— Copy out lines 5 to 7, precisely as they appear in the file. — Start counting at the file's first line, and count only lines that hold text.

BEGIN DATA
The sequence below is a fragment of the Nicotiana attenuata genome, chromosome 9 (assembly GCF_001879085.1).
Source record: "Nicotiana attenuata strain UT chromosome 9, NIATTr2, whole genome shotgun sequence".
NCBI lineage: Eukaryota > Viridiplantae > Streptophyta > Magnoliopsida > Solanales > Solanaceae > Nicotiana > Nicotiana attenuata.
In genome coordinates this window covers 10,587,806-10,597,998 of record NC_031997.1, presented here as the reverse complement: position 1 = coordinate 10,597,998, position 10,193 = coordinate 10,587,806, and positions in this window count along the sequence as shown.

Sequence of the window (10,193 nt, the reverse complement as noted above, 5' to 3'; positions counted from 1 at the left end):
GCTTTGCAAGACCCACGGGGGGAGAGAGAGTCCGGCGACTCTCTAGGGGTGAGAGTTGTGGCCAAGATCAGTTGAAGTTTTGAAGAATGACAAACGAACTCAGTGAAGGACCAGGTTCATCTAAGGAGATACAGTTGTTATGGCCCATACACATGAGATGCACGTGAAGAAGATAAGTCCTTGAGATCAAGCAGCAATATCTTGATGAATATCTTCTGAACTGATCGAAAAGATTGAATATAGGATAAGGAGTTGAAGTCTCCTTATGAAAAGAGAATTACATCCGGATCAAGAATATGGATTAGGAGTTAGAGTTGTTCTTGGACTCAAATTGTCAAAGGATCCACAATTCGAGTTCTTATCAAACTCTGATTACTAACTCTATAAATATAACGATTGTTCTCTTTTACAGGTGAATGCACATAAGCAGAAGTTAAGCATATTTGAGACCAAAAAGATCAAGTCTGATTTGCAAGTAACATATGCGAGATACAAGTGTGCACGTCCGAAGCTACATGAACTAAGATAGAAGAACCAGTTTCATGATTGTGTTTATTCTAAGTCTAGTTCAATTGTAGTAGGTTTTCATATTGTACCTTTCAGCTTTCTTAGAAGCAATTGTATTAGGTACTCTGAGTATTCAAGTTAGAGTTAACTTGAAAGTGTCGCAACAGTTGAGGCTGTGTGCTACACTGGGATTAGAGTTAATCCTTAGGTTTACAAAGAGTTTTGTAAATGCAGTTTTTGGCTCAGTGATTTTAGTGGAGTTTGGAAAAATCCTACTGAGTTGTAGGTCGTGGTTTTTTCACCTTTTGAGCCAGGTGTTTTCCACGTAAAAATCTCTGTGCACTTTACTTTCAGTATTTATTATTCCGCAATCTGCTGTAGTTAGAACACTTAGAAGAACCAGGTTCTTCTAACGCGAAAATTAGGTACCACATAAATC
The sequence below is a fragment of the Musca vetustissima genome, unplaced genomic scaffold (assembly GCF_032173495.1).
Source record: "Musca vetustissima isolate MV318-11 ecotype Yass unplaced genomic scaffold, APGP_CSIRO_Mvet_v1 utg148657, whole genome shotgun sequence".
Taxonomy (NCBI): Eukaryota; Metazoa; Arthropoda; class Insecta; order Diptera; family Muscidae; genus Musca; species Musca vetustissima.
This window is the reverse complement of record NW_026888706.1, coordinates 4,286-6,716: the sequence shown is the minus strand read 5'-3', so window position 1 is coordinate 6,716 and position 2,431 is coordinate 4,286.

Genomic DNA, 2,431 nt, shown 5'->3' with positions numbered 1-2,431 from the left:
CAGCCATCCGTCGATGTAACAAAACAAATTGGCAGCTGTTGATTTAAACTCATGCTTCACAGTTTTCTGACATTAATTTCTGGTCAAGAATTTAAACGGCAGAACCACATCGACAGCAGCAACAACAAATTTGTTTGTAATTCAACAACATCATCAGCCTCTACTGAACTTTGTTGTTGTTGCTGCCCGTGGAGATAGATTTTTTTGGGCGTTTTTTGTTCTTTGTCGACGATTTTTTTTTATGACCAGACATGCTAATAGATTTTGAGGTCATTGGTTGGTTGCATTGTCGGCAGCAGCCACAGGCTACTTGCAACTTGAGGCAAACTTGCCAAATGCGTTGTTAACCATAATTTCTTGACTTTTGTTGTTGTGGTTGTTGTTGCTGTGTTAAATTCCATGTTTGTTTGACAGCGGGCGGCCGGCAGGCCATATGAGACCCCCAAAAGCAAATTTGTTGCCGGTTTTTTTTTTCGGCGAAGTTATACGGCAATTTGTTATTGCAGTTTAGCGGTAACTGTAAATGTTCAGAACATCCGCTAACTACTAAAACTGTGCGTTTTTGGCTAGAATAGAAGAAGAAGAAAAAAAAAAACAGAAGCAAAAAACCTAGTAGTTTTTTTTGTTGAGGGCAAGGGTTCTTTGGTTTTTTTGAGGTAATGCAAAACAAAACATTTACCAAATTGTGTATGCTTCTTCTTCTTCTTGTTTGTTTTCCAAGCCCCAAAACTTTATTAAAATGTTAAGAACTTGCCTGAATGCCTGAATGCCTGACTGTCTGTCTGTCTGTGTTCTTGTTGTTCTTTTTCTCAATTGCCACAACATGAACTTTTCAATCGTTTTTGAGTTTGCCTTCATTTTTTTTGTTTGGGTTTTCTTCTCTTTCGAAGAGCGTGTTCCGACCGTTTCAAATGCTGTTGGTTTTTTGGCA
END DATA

Sequence of the window (10,193 nt, the reverse complement as noted above, 5' to 3'; positions counted from 1 at the left end):
GCTTTGCAAGACCCACGGGGGGAGAGAGAGTCCGGCGACTCTCTAGGGGTGAGAGTTGTGGCCAAGATCAGTTGAAGTTTTGAAGAATGACAAACGAACTCAGTGAAGGACCAGGTTCATCTAAGGAGATACAGTTGTTATGGCCCATACACATGAGATGCACGTGAAGAAGATAAGTCCTTGAGATCAAGCAGCAATATCTTGATGAATATCTTCTGAACTGATCGAAAAGATTGAATATAGGATAAGGAGTTGAAGTCTCCTTATGAAAAGAGAATTACATCCGGATCAAGAATATGGATTAGGAGTTAGAGTTGTTCTTGGACTCAAATTGTCAAAGGATCCACAATTCGAGTTCTTATCAAACTCTGATTACTAACTCTATAAATATAACGATTGTTCTCTTTTACAGGTGAATGCACATAAGCAGAAGTTAAGCATATTTGAGACCAAAAAGATCAAGTCTGATTTGCAAGTAACATATGCGAGATACAAGTGTGCACGTCCGAAGCTACATGAACTAAGATAGAAGAACCAGTTTCATGATTGTGTTTATTCTAAGTCTAGTTCAATTGTAGTAGGTTTTCATATTGTACCTTTCAGCTTTCTTAGAAGCAATTGTATTAGGTACTCTGAGTATTCAAGTTAGAGTTAACTTGAAAGTGTCGCAACAGTTGAGGCTGTGTGCTACACTGGGATTAGAGTTAATCCTTAGGTTTACAAAGAGTTTTGTAAATGCAGTTTTTGGCTCAGTGATTTTAGTGGAGTTTGGAAAAATCCTACTGAGTTGTAGGTCGTGGTTTTTTCACCTTTTGAGCCAGGTGTTTTCCACGTAAAAATCTCTGTGCACTTTACTTTCAGTATTTATTATTCCGCAATCTGCTGTAGTTAGAACACTTAGAAGAACCAGGTTCTTCTAACGCGAAAATTAGGTACCACATAAATC
The sequence below is a fragment of the Musca vetustissima genome, unplaced genomic scaffold (assembly GCF_032173495.1).